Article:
One of the basic Design Principles involves the question “What can I take away?” You’ve see this everywhere in 2016 from simplified logos to modern web design. It’s a concept that reaches beyond the design world into your everyday life. It’s the decluttering we want when we see how many toys our children have accumulated, the moment of rest in an otherwise hectic day, the simplicity of letting everything extra go.
Partly driven by how fast our lives move, and partly driven by how many things are constantly screaming for our attention, Minimalism isn’t a concept that is going anywhere in 2017. There is a place in Lugano, Switzerland where a simple line of graffiti marks a wall, and beyond it there is a vast expanse of glorious countryside. The tag says “Beautiful things don’t ask for attention.” and you realize as you see the words and take in the vistas beyond how true that statement is.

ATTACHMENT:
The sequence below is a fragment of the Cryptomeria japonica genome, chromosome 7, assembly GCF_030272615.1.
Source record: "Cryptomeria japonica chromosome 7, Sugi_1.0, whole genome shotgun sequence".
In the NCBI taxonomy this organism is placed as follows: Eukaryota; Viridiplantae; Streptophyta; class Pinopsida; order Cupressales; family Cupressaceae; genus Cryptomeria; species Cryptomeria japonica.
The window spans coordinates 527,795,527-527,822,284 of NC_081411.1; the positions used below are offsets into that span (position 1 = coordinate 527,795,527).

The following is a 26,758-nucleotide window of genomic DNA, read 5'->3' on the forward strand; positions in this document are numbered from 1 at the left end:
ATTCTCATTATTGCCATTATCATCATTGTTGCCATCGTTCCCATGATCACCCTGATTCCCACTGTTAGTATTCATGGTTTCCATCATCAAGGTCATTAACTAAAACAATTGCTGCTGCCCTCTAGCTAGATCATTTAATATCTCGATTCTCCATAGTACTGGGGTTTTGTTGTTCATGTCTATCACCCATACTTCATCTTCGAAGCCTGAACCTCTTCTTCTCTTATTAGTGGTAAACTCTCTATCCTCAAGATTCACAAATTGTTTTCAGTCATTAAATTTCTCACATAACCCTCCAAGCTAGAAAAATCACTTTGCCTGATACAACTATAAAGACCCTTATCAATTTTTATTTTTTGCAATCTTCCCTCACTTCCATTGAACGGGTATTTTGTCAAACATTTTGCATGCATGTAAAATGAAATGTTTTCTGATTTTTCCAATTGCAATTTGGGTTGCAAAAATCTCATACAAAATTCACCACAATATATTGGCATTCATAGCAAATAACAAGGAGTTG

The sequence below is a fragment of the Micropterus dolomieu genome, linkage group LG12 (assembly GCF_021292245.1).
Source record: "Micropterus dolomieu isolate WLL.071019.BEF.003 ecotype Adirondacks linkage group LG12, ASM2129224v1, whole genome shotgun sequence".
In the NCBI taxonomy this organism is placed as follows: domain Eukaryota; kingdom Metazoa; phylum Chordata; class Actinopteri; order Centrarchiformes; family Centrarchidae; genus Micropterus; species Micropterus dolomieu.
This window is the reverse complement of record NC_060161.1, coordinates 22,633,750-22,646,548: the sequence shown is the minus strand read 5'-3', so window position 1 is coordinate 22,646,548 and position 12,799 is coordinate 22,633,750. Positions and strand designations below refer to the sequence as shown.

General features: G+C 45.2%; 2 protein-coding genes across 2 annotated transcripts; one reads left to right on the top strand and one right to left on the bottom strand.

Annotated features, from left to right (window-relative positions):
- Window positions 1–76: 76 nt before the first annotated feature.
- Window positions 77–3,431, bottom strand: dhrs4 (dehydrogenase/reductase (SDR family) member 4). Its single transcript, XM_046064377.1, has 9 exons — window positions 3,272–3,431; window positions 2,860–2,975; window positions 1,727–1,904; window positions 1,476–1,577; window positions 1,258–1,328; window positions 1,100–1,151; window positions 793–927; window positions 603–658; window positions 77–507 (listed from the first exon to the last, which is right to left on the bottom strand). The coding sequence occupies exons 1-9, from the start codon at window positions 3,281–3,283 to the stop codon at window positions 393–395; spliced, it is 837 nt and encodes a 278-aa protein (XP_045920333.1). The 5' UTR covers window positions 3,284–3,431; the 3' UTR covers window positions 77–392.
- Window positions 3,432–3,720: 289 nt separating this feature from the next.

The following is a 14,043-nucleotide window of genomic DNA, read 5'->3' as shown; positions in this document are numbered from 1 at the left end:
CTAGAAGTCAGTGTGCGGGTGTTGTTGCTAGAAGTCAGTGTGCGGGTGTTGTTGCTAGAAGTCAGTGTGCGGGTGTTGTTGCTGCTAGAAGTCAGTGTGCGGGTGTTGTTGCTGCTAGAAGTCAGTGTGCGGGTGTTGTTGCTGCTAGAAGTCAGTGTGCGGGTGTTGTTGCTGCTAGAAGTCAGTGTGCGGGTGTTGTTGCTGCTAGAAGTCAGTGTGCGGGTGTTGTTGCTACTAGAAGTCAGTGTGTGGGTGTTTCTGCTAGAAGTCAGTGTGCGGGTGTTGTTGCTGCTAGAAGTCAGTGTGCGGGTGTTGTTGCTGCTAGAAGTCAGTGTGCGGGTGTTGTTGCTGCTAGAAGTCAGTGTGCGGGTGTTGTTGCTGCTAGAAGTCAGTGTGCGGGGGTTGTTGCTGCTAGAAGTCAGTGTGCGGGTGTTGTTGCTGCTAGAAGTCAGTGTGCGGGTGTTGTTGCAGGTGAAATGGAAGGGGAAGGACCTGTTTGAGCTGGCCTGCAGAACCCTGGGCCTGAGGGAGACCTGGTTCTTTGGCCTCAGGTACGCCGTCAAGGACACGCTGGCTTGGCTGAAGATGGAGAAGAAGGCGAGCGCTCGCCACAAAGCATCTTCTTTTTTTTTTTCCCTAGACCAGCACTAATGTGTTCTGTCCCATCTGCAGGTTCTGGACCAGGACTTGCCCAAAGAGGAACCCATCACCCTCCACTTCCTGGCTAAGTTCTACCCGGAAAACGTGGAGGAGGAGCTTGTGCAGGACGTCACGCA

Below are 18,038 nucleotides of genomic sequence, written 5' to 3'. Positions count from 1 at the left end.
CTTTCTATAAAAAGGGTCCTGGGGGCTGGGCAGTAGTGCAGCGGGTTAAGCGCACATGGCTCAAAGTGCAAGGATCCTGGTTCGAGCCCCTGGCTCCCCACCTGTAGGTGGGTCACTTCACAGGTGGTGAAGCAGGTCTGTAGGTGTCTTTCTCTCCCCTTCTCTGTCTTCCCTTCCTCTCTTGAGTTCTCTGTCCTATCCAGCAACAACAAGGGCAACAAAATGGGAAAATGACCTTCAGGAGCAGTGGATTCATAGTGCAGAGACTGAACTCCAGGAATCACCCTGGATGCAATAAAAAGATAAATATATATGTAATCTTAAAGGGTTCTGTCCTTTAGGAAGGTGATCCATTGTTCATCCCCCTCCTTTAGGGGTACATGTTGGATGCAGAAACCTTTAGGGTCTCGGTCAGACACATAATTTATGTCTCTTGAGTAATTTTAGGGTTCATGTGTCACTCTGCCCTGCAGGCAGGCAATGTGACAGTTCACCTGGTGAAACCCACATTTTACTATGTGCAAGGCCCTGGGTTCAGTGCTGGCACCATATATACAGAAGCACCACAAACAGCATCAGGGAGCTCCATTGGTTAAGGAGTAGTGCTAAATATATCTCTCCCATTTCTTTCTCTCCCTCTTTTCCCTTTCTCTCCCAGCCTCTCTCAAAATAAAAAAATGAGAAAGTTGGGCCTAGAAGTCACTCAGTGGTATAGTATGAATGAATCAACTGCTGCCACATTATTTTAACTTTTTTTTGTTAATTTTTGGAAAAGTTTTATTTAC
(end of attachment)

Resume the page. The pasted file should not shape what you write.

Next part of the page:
It works the same way with minimalism. You don’t need an intricately complicated design to tell someone you are good. Simple is ok. What’s most valuable is who you actually are underneath the design. Minimalism tends toward authenticity. And perhaps that is the real reason we are obsessed with thin clean lines and simplified concepts, we crave honesty and authenticity more than ever in a world that is built on plastic and farce.
“Beautiful things don’t ask for attention.”
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